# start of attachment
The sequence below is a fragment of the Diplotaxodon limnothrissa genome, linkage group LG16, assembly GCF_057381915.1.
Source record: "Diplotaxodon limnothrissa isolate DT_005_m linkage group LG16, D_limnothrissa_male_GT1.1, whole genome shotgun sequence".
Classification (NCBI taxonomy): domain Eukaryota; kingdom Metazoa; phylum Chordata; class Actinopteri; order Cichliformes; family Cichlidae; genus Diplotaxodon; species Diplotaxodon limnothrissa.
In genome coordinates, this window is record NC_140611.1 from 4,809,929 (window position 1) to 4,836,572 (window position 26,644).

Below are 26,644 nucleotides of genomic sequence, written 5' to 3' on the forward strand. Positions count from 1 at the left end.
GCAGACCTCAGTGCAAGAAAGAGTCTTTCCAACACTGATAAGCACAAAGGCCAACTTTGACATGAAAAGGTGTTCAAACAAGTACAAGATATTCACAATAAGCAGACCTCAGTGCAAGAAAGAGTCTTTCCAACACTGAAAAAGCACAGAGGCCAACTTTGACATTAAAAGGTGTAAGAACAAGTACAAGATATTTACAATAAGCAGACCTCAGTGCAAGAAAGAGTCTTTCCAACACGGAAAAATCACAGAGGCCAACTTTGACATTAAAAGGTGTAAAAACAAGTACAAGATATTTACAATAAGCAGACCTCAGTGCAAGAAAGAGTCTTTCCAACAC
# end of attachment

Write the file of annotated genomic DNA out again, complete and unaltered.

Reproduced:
The sequence below is a fragment of the Diplotaxodon limnothrissa genome, linkage group LG16, assembly GCF_057381915.1.
Source record: "Diplotaxodon limnothrissa isolate DT_005_m linkage group LG16, D_limnothrissa_male_GT1.1, whole genome shotgun sequence".
Classification (NCBI taxonomy): domain Eukaryota; kingdom Metazoa; phylum Chordata; class Actinopteri; order Cichliformes; family Cichlidae; genus Diplotaxodon; species Diplotaxodon limnothrissa.
In genome coordinates, this window is record NC_140611.1 from 4,809,929 (window position 1) to 4,836,572 (window position 26,644).

Below are 26,644 nucleotides of genomic sequence, written 5' to 3' on the forward strand. Positions count from 1 at the left end.
GCAGACCTCAGTGCAAGAAAGAGTCTTTCCAACACTGATAAGCACAAAGGCCAACTTTGACATGAAAAGGTGTTCAAACAAGTACAAGATATTCACAATAAGCAGACCTCAGTGCAAGAAAGAGTCTTTCCAACACTGAAAAAGCACAGAGGCCAACTTTGACATTAAAAGGTGTAAGAACAAGTACAAGATATTTACAATAAGCAGACCTCAGTGCAAGAAAGAGTCTTTCCAACACGGAAAAATCACAGAGGCCAACTTTGACATTAAAAGGTGTAAAAACAAGTACAAGATATTTACAATAAGCAGACCTCAGTGCAAGAAAGAGTCTTTCCAACAC